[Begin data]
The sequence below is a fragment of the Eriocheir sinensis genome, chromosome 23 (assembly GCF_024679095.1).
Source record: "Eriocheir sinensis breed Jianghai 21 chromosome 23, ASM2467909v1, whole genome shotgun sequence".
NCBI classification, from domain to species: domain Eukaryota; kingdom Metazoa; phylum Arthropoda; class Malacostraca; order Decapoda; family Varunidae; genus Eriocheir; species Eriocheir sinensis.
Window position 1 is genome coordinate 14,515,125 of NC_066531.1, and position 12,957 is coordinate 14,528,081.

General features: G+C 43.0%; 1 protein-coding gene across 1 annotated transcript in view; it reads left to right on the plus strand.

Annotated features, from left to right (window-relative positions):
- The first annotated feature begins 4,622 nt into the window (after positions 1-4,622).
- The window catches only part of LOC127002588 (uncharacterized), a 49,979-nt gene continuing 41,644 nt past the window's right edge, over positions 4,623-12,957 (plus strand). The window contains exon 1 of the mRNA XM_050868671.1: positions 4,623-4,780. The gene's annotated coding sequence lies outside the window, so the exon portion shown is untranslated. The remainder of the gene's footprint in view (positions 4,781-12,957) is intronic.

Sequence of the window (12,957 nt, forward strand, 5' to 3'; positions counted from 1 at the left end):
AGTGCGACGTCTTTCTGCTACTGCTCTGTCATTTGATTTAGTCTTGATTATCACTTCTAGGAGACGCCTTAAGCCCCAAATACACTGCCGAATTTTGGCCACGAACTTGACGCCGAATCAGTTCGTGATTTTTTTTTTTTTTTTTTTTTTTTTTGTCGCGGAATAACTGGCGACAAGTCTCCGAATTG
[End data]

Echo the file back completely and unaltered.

The sequence below is a fragment of the Eriocheir sinensis genome, chromosome 23 (assembly GCF_024679095.1).
Source record: "Eriocheir sinensis breed Jianghai 21 chromosome 23, ASM2467909v1, whole genome shotgun sequence".
NCBI classification, from domain to species: domain Eukaryota; kingdom Metazoa; phylum Arthropoda; class Malacostraca; order Decapoda; family Varunidae; genus Eriocheir; species Eriocheir sinensis.
Window position 1 is genome coordinate 14,515,125 of NC_066531.1, and position 12,957 is coordinate 14,528,081.

General features: G+C 43.0%; 1 protein-coding gene across 1 annotated transcript in view; it reads left to right on the plus strand.

Annotated features, from left to right (window-relative positions):
- The first annotated feature begins 4,622 nt into the window (after positions 1-4,622).
- The window catches only part of LOC127002588 (uncharacterized), a 49,979-nt gene continuing 41,644 nt past the window's right edge, over positions 4,623-12,957 (plus strand). The window contains exon 1 of the mRNA XM_050868671.1: positions 4,623-4,780. The gene's annotated coding sequence lies outside the window, so the exon portion shown is untranslated. The remainder of the gene's footprint in view (positions 4,781-12,957) is intronic.

Sequence of the window (12,957 nt, forward strand, 5' to 3'; positions counted from 1 at the left end):
AGTGCGACGTCTTTCTGCTACTGCTCTGTCATTTGATTTAGTCTTGATTATCACTTCTAGGAGACGCCTTAAGCCCCAAATACACTGCCGAATTTTGGCCACGAACTTGACGCCGAATCAGTTCGTGATTTTTTTTTTTTTTTTTTTTTTTTTTGTCGCGGAATAACTGGCGACAAGTCTCCGAATTG